A middle-aged woman remarked that she had fetched 20,000, but that was a long time ago when the Kyat was more valuable; still another, when asked, reported that her father received 120,000 and a cow. One, married in 1976, seemed pefectly proud that her marriage had enriched father and family by 600 Kyats. It seemed each woman was waiting to be asked. Finally, we got around to the Chairman’s wife. Married in 1977, her bride price included four cows, one buffalo, 3 pigs, and 90,000 Kyats.

We were all really excited by this conversation, but just then the Chairman entered the kitchen. Uh-oh, I thought, hope no one’s in trouble. But apparently, he didn’t want to be excluded any longer. After all, my husband and the two translators were men, and they were in on it.

“Don’t forget,” he teased his wife, “about the two cows I gave your father before we were engaged, they were a sort of advertisement. So, actually, it was six cows all together!” His reminder elicited general merriment — and relief on my part.

So now, the big question to figure out is: how prevalent is bride price today? Until this conversation, I’d been told by many that the tradition had fallen out of practice among Christian Lisu, who make up perhaps 90% of those In Myanmar (Burma). In Thailand, where most Lisu practice an animist/Buddhist spirtual path, evidence shows bride price persists. Lisu brides are expensive, I’m told, and so many young men choose Lahu, or other minority mates. I will follow up next week in China, and report back.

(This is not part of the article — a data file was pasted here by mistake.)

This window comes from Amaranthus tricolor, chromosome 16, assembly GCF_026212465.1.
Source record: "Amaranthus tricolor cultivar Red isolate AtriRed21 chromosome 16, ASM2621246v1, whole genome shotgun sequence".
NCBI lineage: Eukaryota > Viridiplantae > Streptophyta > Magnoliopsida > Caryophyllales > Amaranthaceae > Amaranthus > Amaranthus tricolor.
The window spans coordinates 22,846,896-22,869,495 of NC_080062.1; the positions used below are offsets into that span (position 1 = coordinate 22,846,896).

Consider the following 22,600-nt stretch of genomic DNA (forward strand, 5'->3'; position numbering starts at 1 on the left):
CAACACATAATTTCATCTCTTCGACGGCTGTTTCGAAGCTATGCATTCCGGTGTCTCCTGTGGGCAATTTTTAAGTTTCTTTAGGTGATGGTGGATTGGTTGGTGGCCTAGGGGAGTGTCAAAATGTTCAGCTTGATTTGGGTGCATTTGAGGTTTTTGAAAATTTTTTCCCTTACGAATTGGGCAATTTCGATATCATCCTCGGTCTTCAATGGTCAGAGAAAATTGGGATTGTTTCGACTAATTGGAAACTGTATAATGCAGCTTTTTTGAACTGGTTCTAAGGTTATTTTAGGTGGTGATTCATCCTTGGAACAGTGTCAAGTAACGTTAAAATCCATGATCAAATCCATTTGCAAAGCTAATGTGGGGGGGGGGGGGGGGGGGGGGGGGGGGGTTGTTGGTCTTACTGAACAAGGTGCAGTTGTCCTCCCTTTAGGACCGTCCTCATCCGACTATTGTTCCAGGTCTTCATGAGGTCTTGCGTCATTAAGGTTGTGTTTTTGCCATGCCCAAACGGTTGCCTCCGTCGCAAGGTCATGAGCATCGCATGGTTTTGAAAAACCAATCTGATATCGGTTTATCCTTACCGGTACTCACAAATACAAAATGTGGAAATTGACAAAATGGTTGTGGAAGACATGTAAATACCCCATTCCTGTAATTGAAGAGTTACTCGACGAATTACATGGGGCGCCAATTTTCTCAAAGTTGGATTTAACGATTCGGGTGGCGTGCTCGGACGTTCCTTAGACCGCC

That rainy afternoon near Putao, only one woman related a story about a daughter’s marriage taking place without “the sliver being paid.” Taking my lead from old accounts of situations in which this anomally occured, I asked, “So, she must have been crazy in love with him?”

Yes, the woman nodded, no one could talk her out of him, even though neither family approved and it caused a lot of trouble at the time. “But in this case, it worked out,” she said, gesturing to the young woman sitting next to her with a toddler in her lap.  “They are still together.” Said daughter smiled broadly, and sighs wafted around the room.





Kitchen Klatch, Kachin Style (part one)

Lisu kitchen, Putao district, Kachin State, NW Myanmar (Burma.)

Lovely bamboo kitchen of bamboo. This is raised, along with the house, on posts about 10-12 high. There is a hearth, or sometimes two, set into the floor. Split bamboo flooring makes it easy to clean, you just sweep crumbs and other detritus through cracks to waiting chickens below.

Lovely kitchen of bamboo. This is raised, along with the house, on posts about 10-12 feet high. It has a large open hearth, or sometimes two, set into the floor. Split bamboo flooring makes it easy to clean, you just sweep crumbs and other detritus through cracks to waiting chickens below.

So much happens in the kitchen. No matter the culture, it is the center of things.

Day five of our five-village walkabout and homestay in Putao District, far north Myanmar (Burma), and I was looking forward to getting down with “the ladies” (as women are called here). They are more direct than Lisu men, whose style tends toward animated speechifying.